Tuesday, 29 March 2011

London’s Calling

London calling to the faraway towns

Now that war is declared-and battle come down

London calling to the underworld

Come out of the cupboard, all you boys and girls

The Clash weren’t talking about publishing over 30 years ago but after the disaster of the LBF in 2010 this song could well be the theme tune for the 2011 event. Despite a particularly stiff upper lip at Earls Court in 2010, there is no denying it was a complete waste of time and money for all concerned.

All that phoney Beatlemania has bitten the dust

London calling, see we ain't got no swing

Let’s hope this is not the message this year and that London finds its swing. God knows the publishing industry needs it. It can no longer bury its head in the sand as far as digital and POD is concerned.

The ice age is coming, the sun is zooming in

Engines stop running and the wheat is growing thin

A nuclear error, but I have no fear

London is drowning-and I live by the river

The digital age is coming and the creditors closing in.

Bookshops have stopped running and profits grow thin.

A DRM error but I have no fear

Publishing is drowning and I live by the river


London calling to the imitation zone

Forget it, brother, an' go it alone

London calling upon the zombies of death

Quit holding out-and draw another breath

London calling-and I don't wanna shout

But when we were talking-I saw you nodding out

London calling, see we ain't got no highs

Except for that one with the yellowy eyes

With London’s Calling, The Clash wrote one of the truly great rock’n’roll punk songs ever.

And every word of it is now an analogy for the state of publishing today.

London’s calling and I’m gonna respond in 2011

Let’s hope the industry survives.

Fantastic lyrics of London’s Calling belong in their entirety to Joe Strummer & Mick Jones

Saturday, 19 March 2011

World e-Reading Congress 2011…You are cordially so uninvited

Well, this morning I received my invitation to the World e-Reading Congress 2011 in London. I opened the mail with anticipation thinking here is an event which could be very interesting. My eyes were immediately drawn to the box-out in the centre of the letter which accompanied the 8 page colour brochure. The box read “If you register before 1st April you can save up to £290!”, at this point my heart sank and I realised here is another event which is not aimed at opening up the debate beyond the publishing big boys. Another BS back-slapping affair designed to make them feel comfortable with their own knowledge and without any real sense of what is happening in the real world. Entry to the event is only £3,822 though to be fair special publisher rates reduce this to £2,634 and if you cut out the Pre-conference workshop a bargain at only £1,710…get real! Have the organisers of this event really lost so much touch with reality that they think small publishers in this austere times can afford that sort of money, no matter how jam packed with goodies the 2 day conference is?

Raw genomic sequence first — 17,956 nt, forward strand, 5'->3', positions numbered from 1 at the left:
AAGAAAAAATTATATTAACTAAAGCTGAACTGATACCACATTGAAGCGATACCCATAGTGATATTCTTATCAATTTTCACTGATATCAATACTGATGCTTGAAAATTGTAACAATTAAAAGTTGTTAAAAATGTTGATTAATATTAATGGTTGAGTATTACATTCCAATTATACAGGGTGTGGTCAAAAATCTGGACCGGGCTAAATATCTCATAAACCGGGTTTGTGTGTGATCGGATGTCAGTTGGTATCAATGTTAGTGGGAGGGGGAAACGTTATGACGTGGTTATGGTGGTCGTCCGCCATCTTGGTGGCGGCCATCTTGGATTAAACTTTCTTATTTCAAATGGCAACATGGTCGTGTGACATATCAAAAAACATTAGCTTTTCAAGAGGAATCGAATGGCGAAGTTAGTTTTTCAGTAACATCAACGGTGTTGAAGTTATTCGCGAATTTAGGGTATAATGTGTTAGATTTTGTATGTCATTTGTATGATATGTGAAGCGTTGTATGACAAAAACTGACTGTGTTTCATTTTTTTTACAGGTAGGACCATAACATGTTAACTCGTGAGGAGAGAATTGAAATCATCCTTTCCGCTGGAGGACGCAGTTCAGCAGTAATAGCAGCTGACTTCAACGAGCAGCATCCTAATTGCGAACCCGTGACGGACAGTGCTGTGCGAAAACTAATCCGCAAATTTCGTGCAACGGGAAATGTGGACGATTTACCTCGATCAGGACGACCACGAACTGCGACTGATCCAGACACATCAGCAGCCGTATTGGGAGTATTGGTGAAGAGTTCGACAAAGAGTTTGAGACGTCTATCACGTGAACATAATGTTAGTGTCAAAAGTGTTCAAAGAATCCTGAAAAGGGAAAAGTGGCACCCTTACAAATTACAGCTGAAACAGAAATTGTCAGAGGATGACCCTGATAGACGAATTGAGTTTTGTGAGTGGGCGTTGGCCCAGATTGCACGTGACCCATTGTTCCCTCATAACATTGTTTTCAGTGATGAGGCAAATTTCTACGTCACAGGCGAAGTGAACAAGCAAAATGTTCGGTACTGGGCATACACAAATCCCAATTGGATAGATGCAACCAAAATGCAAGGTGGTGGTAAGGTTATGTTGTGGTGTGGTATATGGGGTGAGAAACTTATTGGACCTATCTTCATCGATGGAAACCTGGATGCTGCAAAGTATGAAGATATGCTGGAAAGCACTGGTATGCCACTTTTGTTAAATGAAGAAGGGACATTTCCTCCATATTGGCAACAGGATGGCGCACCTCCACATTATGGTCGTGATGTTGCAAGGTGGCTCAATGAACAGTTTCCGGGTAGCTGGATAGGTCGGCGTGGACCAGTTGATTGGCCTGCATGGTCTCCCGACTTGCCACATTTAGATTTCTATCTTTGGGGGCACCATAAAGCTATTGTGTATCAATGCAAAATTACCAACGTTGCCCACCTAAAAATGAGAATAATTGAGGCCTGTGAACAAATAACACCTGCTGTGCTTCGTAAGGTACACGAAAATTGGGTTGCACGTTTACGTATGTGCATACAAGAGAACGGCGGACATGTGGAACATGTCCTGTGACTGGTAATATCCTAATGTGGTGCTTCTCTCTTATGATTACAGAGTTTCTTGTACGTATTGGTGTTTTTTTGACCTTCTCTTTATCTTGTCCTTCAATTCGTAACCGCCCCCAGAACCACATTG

I don’t think so, I think it has been priced to make this nothing more than away-day for the big publishers. Publishing in the UK isn’t far from being on its knees and here is my ticket to gorge at the table of kings, if I am willing to put my business at risk to purchase a ticket for the pleasure. Let me think long and hard about this, what is a better way to spend (let’s be generous to conference and go cheap) £1710.00 the answer to that sadly is almost anyway. Clearly this event is nothing more that the same old closed shop of publishing trying to monopolise its usual position in the industry when threatened with a world of publishing which is becoming more open and more democratic.

It is truly a shame because I have no doubt that much of this conference will be useful, clearly though by adopting such a pricing policy the message being given out by the organisers is clear…”Small guys, you are so not welcome.”

Saturday, 5 March 2011

World Book Night

A huge success or just another case of a middle to upper class industry happily patting itself on the back. The chattering classes seem obsessively pleased and smug about getting books out to the masses (might as well say proletariat). Publishing seems so comfortable with itself with no good reason. The industry is in a mess, unable to cope with change but happily selling itself down the path of self-destruction. Listening to the gushing sentiments about World Book Day pouring or should I say spewing forth from the chatteratti is like listening to the banality of Labour declaring a bi-election win in Barnsley Central as an achievement and indictment of the government. Both of them nothing more than sickeningly self-serving verbal masturbations. I am not knocking the idea of World Book Day, just the execution. I would rather have seen 1 million books given to libraries which are currently under threat from spineless councils who would rather close much needed community services than sack half a dozen highly over paid county council leaders earning twice as much as the Prime Minister. I would also rather see the current Government putting pressure on councils to ensure that libraries are protected.  As for the greedy bankers crippling industry and about to lead the country toward further ruin while their greasy sweaty hands find even more deceptive ways to fulfil their unquenchable thirst for mammon, well…don’t get me started.